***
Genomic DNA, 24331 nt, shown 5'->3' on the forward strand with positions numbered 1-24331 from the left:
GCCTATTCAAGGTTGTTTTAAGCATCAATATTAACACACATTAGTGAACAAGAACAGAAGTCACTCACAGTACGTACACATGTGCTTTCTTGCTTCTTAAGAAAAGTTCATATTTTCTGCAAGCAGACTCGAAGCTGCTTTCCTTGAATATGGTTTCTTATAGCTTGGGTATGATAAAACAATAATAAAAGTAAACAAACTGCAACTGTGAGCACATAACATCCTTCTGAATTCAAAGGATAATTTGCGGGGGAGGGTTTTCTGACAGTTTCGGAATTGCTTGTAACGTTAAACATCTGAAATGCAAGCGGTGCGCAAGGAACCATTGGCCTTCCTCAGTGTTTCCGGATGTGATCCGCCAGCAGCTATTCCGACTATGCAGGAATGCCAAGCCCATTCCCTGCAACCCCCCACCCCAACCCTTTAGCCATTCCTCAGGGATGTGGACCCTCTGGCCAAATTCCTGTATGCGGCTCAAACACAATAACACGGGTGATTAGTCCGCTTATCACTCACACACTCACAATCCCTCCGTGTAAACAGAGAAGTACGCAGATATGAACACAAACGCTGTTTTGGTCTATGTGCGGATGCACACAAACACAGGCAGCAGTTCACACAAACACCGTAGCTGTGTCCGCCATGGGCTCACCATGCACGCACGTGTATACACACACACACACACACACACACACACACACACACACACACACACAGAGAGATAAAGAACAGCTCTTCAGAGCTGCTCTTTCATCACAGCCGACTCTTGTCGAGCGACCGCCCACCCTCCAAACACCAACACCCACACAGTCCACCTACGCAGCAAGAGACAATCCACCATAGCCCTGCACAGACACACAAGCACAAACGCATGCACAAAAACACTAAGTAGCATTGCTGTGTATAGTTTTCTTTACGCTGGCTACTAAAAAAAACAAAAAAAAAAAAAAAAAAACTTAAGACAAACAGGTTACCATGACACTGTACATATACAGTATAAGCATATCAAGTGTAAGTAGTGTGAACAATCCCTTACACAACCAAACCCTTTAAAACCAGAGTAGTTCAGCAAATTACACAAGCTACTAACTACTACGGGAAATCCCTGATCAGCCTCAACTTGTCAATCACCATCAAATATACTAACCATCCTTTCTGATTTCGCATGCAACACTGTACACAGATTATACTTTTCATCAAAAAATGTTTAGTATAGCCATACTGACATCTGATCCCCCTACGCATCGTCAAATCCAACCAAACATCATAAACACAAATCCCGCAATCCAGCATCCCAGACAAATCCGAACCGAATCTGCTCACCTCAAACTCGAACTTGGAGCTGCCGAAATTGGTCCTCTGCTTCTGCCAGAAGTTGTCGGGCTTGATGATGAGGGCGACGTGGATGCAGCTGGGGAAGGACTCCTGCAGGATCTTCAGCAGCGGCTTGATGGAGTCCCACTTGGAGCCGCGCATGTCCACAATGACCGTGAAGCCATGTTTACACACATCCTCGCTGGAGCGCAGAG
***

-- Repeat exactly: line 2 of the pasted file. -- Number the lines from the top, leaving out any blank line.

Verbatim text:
GCCTATTCAAGGTTGTTTTAAGCATCAATATTAACACACATTAGTGAACAAGAACAGAAGTCACTCACAGTACGTACACATGTGCTTTCTTGCTTCTTAAGAAAAGTTCATATTTTCTGCAAGCAGACTCGAAGCTGCTTTCCTTGAATATGGTTTCTTATAGCTTGGGTATGATAAAACAATAATAAAAGTAAACAAACTGCAACTGTGAGCACATAACATCCTTCTGAATTCAAAGGATAATTTGCGGGGGAGGGTTTTCTGACAGTTTCGGAATTGCTTGTAACGTTAAACATCTGAAATGCAAGCGGTGCGCAAGGAACCATTGGCCTTCCTCAGTGTTTCCGGATGTGATCCGCCAGCAGCTATTCCGACTATGCAGGAATGCCAAGCCCATTCCCTGCAACCCCCCACCCCAACCCTTTAGCCATTCCTCAGGGATGTGGACCCTCTGGCCAAATTCCTGTATGCGGCTCAAACACAATAACACGGGTGATTAGTCCGCTTATCACTCACACACTCACAATCCCTCCGTGTAAACAGAGAAGTACGCAGATATGAACACAAACGCTGTTTTGGTCTATGTGCGGATGCACACAAACACAGGCAGCAGTTCACACAAACACCGTAGCTGTGTCCGCCATGGGCTCACCATGCACGCACGTGTATACACACACACACACACACACACACACACACACACACACACACACACAGAGAGATAAAGAACAGCTCTTCAGAGCTGCTCTTTCATCACAGCCGACTCTTGTCGAGCGACCGCCCACCCTCCAAACACCAACACCCACACAGTCCACCTACGCAGCAAGAGACAATCCACCATAGCCCTGCACAGACACACAAGCACAAACGCATGCACAAAAACACTAAGTAGCATTGCTGTGTATAGTTTTCTTTACGCTGGCTACTAAAAAAAACAAAAAAAAAAAAAAAAAAACTTAAGACAAACAGGTTACCATGACACTGTACATATACAGTATAAGCATATCAAGTGTAAGTAGTGTGAACAATCCCTTACACAACCAAACCCTTTAAAACCAGAGTAGTTCAGCAAATTACACAAGCTACTAACTACTACGGGAAATCCCTGATCAGCCTCAACTTGTCAATCACCATCAAATATACTAACCATCCTTTCTGATTTCGCATGCAACACTGTACACAGATTATACTTTTCATCAAAAAATGTTTAGTATAGCCATACTGACATCTGATCCCCCTACGCATCGTCAAATCCAACCAAACATCATAAACACAAATCCCGCAATCCAGCATCCCAGACAAATCCGAACCGAATCTGCTCACCTCAAACTCGAACTTGGAGCTGCCGAAATTGGTCCTCTGCTTCTGCCAGAAGTTGTCGGGCTTGATGATGAGGGCGACGTGGATGCAGCTGGGGAAGGACTCCTGCAGGATCTTCAGCAGCGGCTTGATGGAGTCCCACTTGGAGCCGCGCATGTCCACAATGACCGTGAAGCCATGTTTACACACATCCTCGCTGGAGCGCAGAG